A self-styled successor of Helena P. Blavatsky, Helena Roerich, and Alice A. Bailey, Benjamin Creme (1922–2016), the founder and figurehead of Share International, has been crucial in promoting ufological-cum-millenarian ideas within the New Age current. He is best known for his popularising of Maitreya, the World Teacher. Featuring prominently in his messianic programme are the phenomena of crop circles and UFO sightings. This chapter explores in detail Creme’s UFO thought, which still resonates widely within the alternative religious community.
Based on original sources, this chapter introduces major East Asian UFO religions, delineating their chief ufological narratives. The movements discussed include Chino Shōhō with its Pana-Wave Laboratory, GLA, Kōfuku no Kagaku (Happy Science), and Kurama Kōkyō (Japan), Fǎlún Gōng (Fǎlún Dàfǎ) and Zhēndào Jiàohuì (Chen Tao) (China/Taiwan), as well as Chŭngsando and Yŏngsaenggyo Hananim’ŭi Sŏnghoe (Sŭngni Chedan) (South Korea). Notable in all cases is the influence of the New Age current.
Drawing on a variety of primary sources and numerous interviews and personal conversations with adherents from East Asia, Europe and the United States, this paper sheds light on the latest historical and doctrinal developments in the South Korean Unification Movement, following the passing of its founder and self-proclaimed Saviour, Mun Sŏn-myŏng, in September 2012. Recent personnel changes resulting in the uncontested leadership of Mun’s wife, Han Hak-cha, as well as the two key events of 2012 and 2013—Mun’s funeral and Foundation Day—will be briefly outlined. Concomitant doctrinal alterations in the interpretation of the movement’s integral millenarian vision, fleshing out as ‘Cheon Il Guk 2.0’ and entailing a revised notion of Foundation Day and the newly launched Vision 2020 scheme, will also be discussed. Ultimately, this paper shows how the Unification Movement has rendered its executive and theological base apt to preserve its systemically constitutive millenarian agenda for a post-Mun and post-Foundation Day era.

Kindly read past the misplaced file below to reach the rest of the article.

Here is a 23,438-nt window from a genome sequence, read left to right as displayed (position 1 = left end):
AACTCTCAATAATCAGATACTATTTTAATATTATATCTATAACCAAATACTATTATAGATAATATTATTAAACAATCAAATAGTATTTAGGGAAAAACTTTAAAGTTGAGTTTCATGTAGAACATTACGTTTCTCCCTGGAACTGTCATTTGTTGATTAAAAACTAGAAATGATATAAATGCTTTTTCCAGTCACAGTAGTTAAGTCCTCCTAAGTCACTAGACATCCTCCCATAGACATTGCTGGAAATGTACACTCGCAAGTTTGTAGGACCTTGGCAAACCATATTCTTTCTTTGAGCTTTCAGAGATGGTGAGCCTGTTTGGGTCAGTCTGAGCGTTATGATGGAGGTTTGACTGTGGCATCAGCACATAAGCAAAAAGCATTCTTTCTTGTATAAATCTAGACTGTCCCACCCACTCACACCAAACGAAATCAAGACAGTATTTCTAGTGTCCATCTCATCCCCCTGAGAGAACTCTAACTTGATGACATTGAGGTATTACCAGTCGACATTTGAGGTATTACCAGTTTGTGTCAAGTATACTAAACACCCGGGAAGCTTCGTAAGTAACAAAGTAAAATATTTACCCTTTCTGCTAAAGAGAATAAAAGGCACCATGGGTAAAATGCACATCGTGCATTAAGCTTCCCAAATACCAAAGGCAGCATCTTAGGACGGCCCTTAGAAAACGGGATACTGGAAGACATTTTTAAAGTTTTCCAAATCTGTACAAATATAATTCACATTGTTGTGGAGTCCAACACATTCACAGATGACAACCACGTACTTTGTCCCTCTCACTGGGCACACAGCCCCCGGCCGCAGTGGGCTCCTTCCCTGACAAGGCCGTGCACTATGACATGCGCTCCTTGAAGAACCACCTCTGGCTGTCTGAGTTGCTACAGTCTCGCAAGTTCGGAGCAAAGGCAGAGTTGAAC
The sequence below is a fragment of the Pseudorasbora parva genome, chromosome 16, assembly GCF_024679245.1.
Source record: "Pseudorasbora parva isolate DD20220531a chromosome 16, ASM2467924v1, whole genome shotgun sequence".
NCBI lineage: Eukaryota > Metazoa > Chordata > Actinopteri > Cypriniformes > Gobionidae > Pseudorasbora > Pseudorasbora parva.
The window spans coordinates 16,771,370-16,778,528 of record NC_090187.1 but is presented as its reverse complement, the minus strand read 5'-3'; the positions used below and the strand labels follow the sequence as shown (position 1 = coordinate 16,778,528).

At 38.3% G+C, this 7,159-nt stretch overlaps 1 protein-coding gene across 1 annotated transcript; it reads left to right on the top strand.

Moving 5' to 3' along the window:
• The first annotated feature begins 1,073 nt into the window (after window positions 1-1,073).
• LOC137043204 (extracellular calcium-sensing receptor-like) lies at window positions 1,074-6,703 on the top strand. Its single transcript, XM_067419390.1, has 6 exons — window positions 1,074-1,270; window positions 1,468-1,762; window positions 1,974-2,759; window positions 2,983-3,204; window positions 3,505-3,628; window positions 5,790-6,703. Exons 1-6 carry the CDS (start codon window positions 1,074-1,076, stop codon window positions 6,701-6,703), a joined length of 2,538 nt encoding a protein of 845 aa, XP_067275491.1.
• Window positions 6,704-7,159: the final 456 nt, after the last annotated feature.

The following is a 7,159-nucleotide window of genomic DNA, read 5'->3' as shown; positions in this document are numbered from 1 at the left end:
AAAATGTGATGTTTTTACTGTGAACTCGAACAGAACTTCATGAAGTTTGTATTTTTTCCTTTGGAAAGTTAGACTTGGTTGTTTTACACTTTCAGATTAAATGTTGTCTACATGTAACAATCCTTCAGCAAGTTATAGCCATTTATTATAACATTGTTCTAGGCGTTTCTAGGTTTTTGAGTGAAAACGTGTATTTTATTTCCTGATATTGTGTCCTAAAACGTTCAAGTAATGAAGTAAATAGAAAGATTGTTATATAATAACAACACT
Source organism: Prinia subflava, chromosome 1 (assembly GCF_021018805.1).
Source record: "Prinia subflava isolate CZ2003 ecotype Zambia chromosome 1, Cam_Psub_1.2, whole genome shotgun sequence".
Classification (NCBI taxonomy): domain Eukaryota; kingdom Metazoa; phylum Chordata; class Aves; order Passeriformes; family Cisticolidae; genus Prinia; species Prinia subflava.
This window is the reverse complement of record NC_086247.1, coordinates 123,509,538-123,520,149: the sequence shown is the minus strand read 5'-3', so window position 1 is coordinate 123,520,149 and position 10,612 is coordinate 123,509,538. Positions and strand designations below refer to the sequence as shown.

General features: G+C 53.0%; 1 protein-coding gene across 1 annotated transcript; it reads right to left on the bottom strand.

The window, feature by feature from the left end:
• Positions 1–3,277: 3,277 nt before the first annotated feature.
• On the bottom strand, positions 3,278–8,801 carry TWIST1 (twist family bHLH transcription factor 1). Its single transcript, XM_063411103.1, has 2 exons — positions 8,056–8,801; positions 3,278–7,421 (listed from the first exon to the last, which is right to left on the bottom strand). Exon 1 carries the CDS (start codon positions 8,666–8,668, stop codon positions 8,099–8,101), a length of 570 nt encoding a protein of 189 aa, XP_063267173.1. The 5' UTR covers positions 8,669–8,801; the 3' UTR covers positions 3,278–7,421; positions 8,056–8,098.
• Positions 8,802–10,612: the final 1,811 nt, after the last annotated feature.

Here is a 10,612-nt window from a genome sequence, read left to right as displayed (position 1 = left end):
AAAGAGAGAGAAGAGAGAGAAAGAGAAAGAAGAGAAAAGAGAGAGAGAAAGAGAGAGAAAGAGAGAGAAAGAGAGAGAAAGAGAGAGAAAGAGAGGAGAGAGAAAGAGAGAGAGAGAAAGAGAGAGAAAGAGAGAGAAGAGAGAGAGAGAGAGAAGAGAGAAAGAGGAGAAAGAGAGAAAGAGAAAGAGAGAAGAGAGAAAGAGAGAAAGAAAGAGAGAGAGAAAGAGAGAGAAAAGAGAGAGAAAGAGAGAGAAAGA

The myth of the millennium (i.e., the belief in an
imminent salvational change of the current world order), brought
forth either progressively or catastrophically, is grounding the
soteriological self-identity of East Asian new religious movements
(NRMs). This paper will systematically explore the
strikingly similar ethnocentric (i.e., Japanocentric, Koreacentric,
Sinocentric, Vietnam-centric) colouring of the myth across a wide
range of East Asian NRMs. It will be shown which function
the ethnocentric topos carries for the millenarian narrative
articulated by these religions.